Design

This fly-through animation shows how The Shed can transform to create dynamic spaces for the performing arts, visual arts, and popular culture. Animation courtesy of Diller Scofidio + Renfro in collaboration with Rockwell Group.
Close up of The Shed's bogie wheels, March 2017. Photo by Tim Schenck.
Close up of The Shed's bogie wheels, March 2017. Photo by Tim Schenck.

Designed by Diller Scofidio + Renfro in collaboration with Rockwell Group, The Shed’s 200,000-square-foot home comprises an eight-level base structure and a telescoping outer shell. The base building holds two expansive, column-free galleries totaling 25,000 square feet of museum-quality space; a 500-seat black-box theater that can be subdivided into even more intimate spaces; event and rehearsal space; and a creative lab that will be provided free to early-career local artists.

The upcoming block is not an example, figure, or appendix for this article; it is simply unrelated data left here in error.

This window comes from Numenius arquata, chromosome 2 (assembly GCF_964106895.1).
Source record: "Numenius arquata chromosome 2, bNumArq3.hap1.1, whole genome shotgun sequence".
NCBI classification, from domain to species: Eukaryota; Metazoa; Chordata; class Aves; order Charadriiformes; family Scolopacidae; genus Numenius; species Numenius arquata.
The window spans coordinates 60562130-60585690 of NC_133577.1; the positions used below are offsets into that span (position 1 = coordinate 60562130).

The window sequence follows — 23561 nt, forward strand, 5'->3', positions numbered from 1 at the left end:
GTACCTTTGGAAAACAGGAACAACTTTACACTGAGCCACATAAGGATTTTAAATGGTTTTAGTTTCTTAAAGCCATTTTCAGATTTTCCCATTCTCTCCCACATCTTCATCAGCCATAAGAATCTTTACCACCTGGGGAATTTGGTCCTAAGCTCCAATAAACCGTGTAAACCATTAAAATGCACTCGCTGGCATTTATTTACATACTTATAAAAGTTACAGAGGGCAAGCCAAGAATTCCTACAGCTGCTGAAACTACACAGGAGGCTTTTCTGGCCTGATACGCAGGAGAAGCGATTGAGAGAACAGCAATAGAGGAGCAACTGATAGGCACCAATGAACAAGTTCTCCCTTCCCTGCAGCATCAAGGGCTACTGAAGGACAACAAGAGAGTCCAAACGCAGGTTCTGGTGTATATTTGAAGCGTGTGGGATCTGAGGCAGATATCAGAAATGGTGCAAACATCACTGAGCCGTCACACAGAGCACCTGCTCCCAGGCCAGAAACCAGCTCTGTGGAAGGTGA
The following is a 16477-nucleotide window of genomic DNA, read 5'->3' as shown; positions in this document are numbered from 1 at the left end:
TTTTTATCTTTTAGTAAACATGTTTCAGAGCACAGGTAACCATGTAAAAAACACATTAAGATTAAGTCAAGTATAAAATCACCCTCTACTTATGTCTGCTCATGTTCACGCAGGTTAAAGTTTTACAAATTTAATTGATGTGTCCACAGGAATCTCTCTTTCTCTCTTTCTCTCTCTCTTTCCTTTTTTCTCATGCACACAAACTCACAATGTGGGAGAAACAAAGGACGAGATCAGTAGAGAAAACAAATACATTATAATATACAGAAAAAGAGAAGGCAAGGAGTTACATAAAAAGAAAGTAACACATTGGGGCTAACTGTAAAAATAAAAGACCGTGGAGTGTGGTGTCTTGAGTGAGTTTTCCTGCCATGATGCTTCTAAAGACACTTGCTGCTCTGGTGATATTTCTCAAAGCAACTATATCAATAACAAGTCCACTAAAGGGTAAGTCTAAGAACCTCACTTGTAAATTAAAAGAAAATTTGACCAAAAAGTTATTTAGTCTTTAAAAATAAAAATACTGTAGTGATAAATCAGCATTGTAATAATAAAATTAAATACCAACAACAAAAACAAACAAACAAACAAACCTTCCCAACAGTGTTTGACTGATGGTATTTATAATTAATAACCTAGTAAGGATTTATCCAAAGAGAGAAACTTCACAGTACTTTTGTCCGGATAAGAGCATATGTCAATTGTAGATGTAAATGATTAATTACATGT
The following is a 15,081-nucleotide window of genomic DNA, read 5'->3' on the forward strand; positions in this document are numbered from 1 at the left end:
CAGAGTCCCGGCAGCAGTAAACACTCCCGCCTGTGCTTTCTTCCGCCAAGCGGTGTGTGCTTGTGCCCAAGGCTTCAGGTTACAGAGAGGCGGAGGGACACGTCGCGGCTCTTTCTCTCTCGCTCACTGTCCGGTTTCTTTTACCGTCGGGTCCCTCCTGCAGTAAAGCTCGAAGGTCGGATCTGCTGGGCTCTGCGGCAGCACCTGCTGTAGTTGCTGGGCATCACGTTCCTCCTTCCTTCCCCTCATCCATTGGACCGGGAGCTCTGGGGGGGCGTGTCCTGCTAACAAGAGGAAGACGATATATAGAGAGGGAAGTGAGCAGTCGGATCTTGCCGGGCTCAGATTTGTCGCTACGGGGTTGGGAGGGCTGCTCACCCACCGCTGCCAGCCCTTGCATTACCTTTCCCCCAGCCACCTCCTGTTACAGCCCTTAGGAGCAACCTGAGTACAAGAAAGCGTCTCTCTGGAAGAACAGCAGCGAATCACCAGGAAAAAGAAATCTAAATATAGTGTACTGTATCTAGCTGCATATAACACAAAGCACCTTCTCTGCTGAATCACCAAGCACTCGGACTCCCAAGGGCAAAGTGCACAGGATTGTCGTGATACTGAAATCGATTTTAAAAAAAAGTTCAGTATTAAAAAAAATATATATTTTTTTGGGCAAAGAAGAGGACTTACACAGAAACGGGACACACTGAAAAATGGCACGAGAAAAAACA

The telescoping outer shell can be deployed over the adjoining 20,000-square-foot plaza to create a 17,000-square-foot light-, sound-, and temperature-controlled hall, The McCourt, which can serve an infinite variety of artists’ needs and uses, including as a theater seating 1,250 people or a standing audience of up to 3,000 people. Its ceiling acts as a theatrical deck, allowing for rigging across the entire volume of space above performers and audiences, as well as light and sound control. When the space is not needed, the shell can nest over the base building, freeing the plaza for outdoor use and programming.